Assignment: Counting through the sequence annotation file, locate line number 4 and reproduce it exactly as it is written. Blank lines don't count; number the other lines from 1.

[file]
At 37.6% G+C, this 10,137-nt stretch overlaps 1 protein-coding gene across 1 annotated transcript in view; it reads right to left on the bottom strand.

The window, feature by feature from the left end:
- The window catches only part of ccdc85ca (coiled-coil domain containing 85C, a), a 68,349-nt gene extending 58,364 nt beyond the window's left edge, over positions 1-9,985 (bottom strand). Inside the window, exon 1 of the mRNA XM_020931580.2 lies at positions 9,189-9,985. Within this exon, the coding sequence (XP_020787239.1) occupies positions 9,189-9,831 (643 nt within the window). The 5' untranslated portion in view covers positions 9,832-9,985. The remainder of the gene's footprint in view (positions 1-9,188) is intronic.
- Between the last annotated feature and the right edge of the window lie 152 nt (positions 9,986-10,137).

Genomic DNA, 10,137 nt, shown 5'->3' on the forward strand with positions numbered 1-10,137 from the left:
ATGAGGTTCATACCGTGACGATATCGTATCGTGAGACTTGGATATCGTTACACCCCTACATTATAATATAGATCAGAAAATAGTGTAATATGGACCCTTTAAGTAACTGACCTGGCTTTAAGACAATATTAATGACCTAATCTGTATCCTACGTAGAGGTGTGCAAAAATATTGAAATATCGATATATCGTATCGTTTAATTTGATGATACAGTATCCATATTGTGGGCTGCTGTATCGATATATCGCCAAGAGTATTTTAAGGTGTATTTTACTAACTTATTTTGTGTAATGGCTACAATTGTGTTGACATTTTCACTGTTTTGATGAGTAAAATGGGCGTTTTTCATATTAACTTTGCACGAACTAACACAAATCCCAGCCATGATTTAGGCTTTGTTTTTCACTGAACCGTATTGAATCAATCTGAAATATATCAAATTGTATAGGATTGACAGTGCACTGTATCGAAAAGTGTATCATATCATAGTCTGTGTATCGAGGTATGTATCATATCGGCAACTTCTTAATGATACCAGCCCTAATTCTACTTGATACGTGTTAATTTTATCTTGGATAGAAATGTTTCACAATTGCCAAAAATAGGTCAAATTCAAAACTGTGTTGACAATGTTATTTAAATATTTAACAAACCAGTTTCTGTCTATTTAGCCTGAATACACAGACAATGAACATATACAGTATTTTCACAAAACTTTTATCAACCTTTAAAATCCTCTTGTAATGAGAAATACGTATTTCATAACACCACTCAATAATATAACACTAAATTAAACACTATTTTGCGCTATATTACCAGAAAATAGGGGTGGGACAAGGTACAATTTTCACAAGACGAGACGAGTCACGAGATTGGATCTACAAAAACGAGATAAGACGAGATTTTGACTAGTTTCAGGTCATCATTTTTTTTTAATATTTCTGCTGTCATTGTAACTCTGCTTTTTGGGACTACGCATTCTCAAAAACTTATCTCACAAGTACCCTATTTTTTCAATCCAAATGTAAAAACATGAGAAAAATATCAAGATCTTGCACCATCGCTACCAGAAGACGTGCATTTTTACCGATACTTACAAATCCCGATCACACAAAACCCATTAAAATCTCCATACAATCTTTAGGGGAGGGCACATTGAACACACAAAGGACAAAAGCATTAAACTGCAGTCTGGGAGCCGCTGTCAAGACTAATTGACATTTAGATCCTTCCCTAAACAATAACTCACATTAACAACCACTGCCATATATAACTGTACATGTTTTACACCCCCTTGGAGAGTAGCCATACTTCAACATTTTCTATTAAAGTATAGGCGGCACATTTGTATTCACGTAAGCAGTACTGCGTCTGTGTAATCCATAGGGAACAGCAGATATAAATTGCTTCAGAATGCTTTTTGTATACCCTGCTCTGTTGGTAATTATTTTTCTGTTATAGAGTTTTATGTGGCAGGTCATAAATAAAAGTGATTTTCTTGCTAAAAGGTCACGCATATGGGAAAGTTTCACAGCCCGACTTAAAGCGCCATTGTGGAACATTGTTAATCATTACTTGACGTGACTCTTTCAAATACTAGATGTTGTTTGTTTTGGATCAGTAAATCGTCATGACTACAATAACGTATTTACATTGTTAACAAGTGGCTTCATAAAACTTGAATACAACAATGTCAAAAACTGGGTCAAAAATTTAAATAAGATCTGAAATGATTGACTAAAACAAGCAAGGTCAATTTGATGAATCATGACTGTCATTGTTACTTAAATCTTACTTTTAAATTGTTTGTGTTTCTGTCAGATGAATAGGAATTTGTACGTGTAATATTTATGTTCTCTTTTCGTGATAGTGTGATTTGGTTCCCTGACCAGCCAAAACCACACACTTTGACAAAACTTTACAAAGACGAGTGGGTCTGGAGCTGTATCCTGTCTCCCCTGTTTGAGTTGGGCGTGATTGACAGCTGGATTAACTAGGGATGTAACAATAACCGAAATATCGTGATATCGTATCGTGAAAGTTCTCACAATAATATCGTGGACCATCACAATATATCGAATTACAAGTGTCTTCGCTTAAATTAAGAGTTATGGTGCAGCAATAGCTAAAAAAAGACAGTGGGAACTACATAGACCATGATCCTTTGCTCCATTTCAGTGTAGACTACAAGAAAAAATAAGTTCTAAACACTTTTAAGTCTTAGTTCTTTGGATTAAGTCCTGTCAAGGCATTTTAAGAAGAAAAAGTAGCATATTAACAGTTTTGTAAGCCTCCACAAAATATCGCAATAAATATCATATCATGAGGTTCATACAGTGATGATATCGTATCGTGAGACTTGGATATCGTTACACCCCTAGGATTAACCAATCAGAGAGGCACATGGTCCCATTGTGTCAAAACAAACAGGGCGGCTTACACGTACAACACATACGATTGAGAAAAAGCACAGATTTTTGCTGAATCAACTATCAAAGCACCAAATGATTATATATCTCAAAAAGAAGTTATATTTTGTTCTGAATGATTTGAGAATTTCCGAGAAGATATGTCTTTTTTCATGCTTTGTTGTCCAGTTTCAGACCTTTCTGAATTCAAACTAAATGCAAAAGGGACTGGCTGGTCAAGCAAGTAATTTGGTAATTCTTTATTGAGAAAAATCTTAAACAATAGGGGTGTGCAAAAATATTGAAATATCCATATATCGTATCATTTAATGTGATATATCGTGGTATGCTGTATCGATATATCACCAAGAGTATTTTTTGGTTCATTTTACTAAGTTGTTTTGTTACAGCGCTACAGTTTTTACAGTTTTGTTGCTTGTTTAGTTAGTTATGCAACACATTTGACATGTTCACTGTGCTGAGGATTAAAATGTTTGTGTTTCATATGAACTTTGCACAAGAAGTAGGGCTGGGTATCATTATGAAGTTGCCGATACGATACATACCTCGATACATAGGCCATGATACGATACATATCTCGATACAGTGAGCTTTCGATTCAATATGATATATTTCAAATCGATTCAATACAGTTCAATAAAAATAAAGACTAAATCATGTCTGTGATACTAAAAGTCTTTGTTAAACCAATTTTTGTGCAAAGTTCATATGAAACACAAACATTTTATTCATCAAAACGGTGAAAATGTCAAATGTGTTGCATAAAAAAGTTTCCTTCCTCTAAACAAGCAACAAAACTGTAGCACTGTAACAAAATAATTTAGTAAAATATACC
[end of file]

- Between the last annotated feature and the right edge of the window lie 152 nt (positions 9,986-10,137).